May 19, 2017 – Sep 9, 2017
Michael Ryan Handley’s Sublimation explores the importance of water or lack thereof, and its generative power to change the look and feel of areas experiencing prolonged drought, as well as its creative ability when left unhindered.
By positioning itself as equal parts alchemy, experimental science, and process-based art making, Sublimation examines the technique of weather manipulation through cloud seeding, which is an attempt to add moisture by dispersing silver iodide and dry ice into clouds in hopes of creating rain to feed the arid landscapes below. Handley contrasts the potential for humans to control nature with the idea that nature can control his art making practice. Water, in its various states, becomes the vehicle for this exploration. Evaporation and sublimation are used to create artworks that reference early photography and abstract landscape paintings. Each process is allowed to run its course with the moisture eventually disappearing, leaving a record of their previous states of existence.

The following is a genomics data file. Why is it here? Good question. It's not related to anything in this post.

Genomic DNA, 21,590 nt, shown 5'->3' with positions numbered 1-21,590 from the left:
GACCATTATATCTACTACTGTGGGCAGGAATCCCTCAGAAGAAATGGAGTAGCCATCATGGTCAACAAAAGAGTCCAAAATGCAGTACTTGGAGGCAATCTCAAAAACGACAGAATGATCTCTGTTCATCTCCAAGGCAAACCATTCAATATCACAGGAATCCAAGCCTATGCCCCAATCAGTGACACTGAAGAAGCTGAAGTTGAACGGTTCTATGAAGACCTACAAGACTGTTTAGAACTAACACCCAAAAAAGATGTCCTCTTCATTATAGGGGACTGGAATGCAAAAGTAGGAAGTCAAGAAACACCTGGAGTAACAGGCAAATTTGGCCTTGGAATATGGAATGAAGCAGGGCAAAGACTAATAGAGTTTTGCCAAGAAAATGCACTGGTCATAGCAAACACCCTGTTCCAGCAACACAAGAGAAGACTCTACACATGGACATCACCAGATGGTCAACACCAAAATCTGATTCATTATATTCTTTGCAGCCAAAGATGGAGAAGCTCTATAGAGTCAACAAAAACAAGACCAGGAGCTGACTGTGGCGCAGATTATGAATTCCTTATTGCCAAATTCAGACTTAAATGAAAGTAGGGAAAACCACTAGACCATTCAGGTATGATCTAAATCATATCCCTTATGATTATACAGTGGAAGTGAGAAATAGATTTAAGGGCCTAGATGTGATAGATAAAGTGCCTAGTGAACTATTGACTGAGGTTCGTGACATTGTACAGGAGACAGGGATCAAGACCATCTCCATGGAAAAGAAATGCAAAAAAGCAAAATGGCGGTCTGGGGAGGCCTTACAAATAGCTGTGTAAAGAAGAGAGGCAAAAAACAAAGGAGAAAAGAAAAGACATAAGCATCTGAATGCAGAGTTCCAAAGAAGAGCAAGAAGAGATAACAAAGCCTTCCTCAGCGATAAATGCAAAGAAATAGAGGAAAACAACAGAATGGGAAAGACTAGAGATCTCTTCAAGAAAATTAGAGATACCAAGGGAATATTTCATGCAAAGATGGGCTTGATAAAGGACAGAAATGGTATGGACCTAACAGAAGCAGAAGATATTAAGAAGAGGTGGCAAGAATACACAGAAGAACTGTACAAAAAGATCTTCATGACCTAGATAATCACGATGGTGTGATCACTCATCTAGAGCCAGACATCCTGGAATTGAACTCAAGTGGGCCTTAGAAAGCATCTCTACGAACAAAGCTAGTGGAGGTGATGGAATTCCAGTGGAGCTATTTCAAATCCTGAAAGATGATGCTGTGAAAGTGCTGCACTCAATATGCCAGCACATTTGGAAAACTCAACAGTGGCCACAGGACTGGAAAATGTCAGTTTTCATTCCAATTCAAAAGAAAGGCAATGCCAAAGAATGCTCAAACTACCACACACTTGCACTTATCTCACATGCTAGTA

Through sculptures covered in iodine-exposed silver leaf, animated weather maps projected into dry ice vapor, and evaporation paintings, Handley asks the viewer to consider the question, if we become the manufacturers of nature, is it possible for nature to become the manufacturer of art?